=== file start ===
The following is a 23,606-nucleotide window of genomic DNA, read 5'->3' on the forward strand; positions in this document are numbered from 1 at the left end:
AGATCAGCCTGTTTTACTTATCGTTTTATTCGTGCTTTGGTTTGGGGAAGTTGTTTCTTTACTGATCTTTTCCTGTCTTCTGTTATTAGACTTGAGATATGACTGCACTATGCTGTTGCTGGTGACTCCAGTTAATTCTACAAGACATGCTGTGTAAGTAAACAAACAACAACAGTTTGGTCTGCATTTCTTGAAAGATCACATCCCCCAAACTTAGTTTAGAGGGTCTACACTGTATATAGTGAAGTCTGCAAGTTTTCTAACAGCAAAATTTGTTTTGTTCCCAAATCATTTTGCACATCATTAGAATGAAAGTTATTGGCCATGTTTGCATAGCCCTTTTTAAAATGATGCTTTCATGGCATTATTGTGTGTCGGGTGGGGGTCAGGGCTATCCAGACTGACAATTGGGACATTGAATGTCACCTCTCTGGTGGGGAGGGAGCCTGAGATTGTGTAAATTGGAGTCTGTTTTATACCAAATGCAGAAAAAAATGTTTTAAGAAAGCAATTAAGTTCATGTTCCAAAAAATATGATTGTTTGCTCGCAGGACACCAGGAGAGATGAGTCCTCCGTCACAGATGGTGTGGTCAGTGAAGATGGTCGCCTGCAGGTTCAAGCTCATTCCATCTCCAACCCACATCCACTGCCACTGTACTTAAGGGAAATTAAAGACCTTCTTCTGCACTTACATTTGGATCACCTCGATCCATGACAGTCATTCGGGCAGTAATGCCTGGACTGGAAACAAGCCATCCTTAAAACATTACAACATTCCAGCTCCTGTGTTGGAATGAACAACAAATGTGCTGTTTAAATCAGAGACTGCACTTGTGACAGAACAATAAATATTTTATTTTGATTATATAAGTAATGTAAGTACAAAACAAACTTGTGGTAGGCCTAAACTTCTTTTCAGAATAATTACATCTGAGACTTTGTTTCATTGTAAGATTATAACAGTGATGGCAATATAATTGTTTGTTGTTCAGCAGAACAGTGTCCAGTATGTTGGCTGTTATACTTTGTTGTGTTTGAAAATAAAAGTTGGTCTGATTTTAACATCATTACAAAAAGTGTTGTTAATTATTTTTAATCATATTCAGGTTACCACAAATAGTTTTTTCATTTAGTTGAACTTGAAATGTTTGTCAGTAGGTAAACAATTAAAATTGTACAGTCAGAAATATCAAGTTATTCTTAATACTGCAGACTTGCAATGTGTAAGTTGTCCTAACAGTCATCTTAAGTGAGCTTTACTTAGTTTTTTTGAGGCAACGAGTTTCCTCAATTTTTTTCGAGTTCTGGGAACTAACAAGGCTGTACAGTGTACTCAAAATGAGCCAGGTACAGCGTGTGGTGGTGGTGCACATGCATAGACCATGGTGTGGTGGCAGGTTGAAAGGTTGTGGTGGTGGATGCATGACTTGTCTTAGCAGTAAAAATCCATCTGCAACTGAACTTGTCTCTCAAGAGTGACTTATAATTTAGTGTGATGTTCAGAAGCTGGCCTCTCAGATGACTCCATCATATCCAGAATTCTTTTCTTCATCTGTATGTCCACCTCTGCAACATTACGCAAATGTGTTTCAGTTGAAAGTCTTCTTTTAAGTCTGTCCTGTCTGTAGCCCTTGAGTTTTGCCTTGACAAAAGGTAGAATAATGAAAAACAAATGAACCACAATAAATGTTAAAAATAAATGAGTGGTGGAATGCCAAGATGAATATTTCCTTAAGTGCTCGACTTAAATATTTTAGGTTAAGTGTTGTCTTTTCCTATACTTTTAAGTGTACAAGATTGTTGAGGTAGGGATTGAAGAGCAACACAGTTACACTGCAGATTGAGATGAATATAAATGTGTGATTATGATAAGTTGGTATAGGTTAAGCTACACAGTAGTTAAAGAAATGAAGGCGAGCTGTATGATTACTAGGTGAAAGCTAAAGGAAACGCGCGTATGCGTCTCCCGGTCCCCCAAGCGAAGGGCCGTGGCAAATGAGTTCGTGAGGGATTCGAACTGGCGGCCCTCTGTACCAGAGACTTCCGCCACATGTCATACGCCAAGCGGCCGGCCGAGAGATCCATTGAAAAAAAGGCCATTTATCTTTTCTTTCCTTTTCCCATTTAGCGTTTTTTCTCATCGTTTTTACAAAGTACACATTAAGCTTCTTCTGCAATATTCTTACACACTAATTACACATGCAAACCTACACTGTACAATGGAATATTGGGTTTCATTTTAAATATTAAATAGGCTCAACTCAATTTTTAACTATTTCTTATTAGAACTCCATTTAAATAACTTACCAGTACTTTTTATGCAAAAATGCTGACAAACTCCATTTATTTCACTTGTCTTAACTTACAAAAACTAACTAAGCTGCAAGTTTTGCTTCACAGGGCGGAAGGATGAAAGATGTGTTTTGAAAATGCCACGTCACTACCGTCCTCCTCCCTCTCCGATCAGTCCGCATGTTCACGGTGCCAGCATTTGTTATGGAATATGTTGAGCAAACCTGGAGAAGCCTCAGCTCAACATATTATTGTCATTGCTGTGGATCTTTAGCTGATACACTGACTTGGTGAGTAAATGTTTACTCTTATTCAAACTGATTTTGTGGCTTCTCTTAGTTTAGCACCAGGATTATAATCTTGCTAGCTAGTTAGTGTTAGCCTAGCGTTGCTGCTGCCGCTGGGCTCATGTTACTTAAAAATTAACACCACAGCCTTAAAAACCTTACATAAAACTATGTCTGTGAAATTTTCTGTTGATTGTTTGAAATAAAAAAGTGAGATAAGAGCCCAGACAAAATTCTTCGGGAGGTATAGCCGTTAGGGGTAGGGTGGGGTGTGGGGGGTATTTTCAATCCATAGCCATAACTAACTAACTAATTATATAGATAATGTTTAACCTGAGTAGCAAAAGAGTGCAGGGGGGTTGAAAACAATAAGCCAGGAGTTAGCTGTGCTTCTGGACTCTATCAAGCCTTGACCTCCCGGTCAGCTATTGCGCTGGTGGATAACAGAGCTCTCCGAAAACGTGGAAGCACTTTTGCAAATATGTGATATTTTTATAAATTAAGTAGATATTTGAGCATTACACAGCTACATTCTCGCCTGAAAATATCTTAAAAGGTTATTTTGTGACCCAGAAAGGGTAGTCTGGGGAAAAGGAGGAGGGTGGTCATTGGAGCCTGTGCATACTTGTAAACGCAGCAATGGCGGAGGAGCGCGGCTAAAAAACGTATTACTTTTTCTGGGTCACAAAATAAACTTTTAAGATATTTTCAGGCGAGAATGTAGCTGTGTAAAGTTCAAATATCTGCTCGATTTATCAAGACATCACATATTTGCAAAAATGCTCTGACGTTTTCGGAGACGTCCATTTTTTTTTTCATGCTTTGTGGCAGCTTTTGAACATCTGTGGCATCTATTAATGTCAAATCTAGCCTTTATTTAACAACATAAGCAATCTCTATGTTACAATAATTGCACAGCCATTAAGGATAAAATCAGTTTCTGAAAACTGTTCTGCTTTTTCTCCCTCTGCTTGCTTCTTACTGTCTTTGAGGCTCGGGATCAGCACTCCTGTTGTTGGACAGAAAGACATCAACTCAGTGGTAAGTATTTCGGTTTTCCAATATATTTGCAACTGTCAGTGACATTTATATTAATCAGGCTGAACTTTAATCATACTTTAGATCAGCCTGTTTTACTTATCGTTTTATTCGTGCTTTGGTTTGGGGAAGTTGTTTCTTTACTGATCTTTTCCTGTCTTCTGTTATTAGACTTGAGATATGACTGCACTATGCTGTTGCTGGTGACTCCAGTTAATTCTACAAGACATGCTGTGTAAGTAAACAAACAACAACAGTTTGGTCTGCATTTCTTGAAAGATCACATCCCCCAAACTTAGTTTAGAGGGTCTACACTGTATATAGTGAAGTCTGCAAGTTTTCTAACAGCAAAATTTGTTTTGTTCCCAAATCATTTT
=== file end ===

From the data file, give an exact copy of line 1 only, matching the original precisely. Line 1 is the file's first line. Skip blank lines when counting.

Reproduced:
The following is a 23,606-nucleotide window of genomic DNA, read 5'->3' on the forward strand; positions in this document are numbered from 1 at the left end: